Sudan: Concerns Over Museum Artefacts

Khartoum — Civilians and activists expressed fears that the contents of the National Museum in Khartoum might be damaged after the Rapid Support Forces (RSF) took control of the premises and footage of museum raids circulated on social media.

Activists and Sudanese heritage officials have expressed their concerns and pleaded with the RSF and the army to preserve historical artefacts.

The National Museum in Khartoum contains tens of thousands of historical artefacts, including mummies from 2,500 BC, some of the oldest in the world.

The museum staff was forced to leave due to the ongoing fighting. Its location in central Khartoum means that the museum is located close to the frontlines of the clashes.

Pictures of museum vandalism circulated on social media, but it was confirmed that several photos were from incidents at museums outside Sudan. The Rapid Support Forces reported in a video clip on their official account that the museum was intact and had not been subjected to any vandalism.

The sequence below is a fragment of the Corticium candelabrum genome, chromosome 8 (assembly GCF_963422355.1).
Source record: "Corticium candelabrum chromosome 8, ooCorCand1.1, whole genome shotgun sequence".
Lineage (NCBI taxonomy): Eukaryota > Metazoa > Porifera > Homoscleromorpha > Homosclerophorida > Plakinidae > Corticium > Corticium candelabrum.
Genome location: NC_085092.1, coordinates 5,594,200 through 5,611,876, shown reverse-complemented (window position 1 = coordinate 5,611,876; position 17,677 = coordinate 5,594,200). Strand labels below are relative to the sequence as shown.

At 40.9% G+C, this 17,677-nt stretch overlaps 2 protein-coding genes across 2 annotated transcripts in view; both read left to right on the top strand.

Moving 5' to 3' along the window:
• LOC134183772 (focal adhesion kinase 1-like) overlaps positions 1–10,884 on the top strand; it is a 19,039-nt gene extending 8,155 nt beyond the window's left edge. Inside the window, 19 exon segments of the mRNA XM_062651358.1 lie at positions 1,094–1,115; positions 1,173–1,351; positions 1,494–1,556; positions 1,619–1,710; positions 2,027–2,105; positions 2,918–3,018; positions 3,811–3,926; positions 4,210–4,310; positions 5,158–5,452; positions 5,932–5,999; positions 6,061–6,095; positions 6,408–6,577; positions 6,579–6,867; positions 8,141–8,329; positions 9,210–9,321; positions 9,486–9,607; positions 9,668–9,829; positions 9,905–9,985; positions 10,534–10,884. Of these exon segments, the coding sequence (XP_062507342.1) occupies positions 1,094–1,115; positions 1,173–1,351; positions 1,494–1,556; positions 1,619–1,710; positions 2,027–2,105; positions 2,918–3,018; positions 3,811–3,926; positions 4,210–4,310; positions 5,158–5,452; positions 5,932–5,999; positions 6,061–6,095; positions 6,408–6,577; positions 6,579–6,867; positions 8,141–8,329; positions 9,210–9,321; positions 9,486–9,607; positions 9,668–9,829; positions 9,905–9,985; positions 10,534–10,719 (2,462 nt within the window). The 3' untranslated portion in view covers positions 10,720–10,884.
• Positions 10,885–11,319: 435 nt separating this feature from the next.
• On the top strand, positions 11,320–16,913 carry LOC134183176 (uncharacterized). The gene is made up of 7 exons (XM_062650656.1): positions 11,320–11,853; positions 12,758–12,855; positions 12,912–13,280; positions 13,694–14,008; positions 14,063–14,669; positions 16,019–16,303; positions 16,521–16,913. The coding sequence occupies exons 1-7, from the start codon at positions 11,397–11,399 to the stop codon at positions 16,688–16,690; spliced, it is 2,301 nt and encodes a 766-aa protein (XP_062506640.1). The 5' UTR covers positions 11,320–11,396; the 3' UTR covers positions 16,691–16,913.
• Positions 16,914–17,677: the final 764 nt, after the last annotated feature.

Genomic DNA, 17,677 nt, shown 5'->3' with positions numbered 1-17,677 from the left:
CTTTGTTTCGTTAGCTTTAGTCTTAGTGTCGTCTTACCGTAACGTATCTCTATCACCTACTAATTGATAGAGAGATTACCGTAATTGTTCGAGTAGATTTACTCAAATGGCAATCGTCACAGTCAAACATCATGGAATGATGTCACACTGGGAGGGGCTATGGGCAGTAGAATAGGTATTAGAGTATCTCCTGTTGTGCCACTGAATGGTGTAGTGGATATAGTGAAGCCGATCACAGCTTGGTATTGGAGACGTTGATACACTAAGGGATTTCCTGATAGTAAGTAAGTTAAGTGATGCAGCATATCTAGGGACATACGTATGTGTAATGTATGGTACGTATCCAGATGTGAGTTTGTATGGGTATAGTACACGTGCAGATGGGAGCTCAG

Museum Director Dr Ghalia Gharelnabi, however, told the Guardian that staff were “in a state of shock” after seeing a video clip that showed RSF troops in the museum’s bioarchaeology lab, opening storage containers containing mummies and other remains.

“To start with, I did not believe what I was seeing. Now I am worried about where else they might have gone in the museum that no one filmed, and what else they are going to do” said Gharelnabi, who managed to flee to the Netherlands her house was destroyed when clashes erupted in April.